ES cells


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ES cells

abbrev. embryonic stem cells. see STEM CELLS.
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Research on cloned ES cells became less active following the generation of induced pluripotent stem cells, or iPS cells, around 2006.
His new direction eventually took him back to Japan where, armed with the expertise gained at Gladstone, he undertook what seemed to be an impossible undertaking: to find out which genetic factors from among hundreds of possibilities instruct ES cells to become other types of cells.
Since the isolation of human ES cells, 2 less controversial stem cell types have been discovered: adult stem (AS) cells and induced pluripotent stem (iPS) cells.
Attempts had been made to isolate ES cells from inbred Kunming mice but few successes were achieved, and especially there are no reports regarding establishment of pES cell lines from them.
The center in Tokyo, the second facility in Japan to produce such cells after Kyoto University, said it will set up a distribution system so that other research institutes would be able to utilize the embryonic stem cells, or ES cells.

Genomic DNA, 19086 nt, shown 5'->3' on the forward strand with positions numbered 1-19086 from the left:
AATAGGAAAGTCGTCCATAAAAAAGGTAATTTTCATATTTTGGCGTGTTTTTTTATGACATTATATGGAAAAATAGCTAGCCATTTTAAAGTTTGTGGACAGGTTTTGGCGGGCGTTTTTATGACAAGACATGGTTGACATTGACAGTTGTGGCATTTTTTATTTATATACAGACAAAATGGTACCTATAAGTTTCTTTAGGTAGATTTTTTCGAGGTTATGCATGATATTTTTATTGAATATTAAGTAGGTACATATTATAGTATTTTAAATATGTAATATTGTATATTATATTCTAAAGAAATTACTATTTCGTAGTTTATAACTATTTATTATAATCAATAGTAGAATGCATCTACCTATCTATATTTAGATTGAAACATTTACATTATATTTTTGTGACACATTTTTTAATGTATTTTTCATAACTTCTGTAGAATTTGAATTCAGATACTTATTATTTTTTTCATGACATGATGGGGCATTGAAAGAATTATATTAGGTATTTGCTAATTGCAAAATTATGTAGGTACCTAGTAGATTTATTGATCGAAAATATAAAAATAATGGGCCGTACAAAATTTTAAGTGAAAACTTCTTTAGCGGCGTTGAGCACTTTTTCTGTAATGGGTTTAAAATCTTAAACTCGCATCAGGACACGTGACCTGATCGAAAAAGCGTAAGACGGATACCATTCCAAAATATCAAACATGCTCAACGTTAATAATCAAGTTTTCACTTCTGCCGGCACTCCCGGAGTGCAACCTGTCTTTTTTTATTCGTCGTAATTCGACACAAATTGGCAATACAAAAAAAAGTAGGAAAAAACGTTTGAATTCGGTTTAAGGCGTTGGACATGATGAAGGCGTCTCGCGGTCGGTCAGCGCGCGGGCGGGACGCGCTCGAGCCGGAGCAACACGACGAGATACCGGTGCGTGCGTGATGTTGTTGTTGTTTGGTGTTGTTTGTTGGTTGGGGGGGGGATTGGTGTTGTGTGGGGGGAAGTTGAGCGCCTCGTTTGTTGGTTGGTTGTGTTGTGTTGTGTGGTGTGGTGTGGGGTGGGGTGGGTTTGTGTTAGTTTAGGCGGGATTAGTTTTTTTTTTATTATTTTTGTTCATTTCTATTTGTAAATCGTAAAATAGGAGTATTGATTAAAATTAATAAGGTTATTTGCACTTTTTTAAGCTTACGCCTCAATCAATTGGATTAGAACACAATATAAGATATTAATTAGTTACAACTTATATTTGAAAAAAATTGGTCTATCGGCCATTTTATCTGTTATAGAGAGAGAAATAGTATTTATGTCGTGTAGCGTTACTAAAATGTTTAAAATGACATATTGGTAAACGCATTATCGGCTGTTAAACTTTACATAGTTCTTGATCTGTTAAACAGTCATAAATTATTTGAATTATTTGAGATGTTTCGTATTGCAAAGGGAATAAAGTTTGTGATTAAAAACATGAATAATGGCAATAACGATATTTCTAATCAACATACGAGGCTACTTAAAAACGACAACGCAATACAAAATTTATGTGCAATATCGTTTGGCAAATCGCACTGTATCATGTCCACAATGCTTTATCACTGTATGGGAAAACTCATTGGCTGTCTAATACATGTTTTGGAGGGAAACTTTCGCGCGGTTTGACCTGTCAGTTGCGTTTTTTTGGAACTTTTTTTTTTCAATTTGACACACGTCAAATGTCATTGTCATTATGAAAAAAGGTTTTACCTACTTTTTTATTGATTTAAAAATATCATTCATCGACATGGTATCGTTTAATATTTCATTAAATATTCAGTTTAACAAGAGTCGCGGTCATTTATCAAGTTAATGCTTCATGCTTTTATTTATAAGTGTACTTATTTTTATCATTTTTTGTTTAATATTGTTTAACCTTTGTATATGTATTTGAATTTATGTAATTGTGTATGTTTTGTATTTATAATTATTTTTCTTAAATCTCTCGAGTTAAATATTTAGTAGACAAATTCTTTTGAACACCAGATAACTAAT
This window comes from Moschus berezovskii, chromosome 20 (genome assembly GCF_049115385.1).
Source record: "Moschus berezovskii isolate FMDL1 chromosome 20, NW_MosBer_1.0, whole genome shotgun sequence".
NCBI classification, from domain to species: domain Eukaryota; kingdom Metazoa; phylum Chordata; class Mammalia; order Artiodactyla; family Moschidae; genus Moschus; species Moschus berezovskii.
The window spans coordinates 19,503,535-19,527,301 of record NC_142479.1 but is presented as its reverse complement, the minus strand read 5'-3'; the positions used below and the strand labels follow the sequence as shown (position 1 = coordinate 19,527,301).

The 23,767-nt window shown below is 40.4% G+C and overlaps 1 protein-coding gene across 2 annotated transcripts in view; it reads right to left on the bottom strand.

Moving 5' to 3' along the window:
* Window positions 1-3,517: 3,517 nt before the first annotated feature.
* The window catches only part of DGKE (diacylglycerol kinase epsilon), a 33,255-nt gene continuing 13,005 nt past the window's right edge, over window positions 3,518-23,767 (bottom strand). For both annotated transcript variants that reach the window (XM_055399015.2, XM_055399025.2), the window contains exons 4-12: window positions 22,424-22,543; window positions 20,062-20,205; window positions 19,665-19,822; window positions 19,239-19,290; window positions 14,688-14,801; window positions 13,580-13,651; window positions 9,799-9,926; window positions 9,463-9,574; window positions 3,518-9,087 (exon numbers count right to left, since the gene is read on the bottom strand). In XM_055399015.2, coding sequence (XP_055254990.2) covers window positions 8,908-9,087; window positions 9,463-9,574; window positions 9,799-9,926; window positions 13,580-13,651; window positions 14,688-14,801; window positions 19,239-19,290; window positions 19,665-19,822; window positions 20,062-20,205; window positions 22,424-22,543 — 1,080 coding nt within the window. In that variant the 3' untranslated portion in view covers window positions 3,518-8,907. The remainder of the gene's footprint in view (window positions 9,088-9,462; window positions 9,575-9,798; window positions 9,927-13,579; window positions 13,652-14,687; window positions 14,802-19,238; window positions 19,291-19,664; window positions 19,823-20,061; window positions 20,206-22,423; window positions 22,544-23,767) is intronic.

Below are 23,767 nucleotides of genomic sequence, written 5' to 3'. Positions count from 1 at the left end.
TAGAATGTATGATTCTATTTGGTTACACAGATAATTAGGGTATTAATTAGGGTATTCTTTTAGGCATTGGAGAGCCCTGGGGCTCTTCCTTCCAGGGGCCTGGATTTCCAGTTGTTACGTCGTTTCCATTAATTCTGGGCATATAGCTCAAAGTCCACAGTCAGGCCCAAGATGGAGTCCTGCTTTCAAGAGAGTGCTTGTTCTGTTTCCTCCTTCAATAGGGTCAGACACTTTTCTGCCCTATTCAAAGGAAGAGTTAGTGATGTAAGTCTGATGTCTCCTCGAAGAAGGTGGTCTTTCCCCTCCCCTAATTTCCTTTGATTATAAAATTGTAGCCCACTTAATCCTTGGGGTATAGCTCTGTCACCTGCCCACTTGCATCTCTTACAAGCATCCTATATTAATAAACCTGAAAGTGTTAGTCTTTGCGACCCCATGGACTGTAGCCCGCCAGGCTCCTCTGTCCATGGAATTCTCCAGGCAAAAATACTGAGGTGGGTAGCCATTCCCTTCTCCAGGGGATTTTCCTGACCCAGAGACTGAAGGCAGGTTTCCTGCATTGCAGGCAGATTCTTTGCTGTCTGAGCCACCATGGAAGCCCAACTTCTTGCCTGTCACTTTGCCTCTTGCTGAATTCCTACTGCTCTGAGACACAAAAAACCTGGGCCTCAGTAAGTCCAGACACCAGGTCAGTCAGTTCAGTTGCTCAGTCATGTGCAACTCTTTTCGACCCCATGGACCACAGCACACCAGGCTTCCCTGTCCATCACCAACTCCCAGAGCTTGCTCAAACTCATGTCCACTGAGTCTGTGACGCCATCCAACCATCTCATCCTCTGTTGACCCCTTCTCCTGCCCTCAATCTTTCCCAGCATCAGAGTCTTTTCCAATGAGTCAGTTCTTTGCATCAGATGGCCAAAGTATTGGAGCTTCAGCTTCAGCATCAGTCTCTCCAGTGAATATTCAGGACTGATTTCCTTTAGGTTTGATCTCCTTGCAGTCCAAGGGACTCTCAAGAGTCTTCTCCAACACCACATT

Evidence for an in vitro differentiation of ES cells into the neuronal lineage has been reported (10,11).
However, further studies such as defining drug action or the genetic basis of disease using rats have been hindered by the lack of sophisticated, precision genetic engineering, such as that achievable via ES cells in mice.
High-quality mouse ES cells are expected to be important and valuable for drug target validation and drug screening efforts.
With these patient-specific ES cells, we could find new treatments, new drugs and a whole lot more about serious diseases.
The cells are expected to serve as an improved model for human ES cells in studies of regeneration, disease pathology and basic stem cell biology.
However, accepting that we can now manipulate ES cell lines to differentiate into practically any tissue of choice, there remain substantial obstacles before the therapeutic potential of ES cells can be exploited.
In a research setting, Lanza showed that the single blastomere, when fused with existing embryonic stem cells, can essentially "reformat" itself and go on to produce ES cells.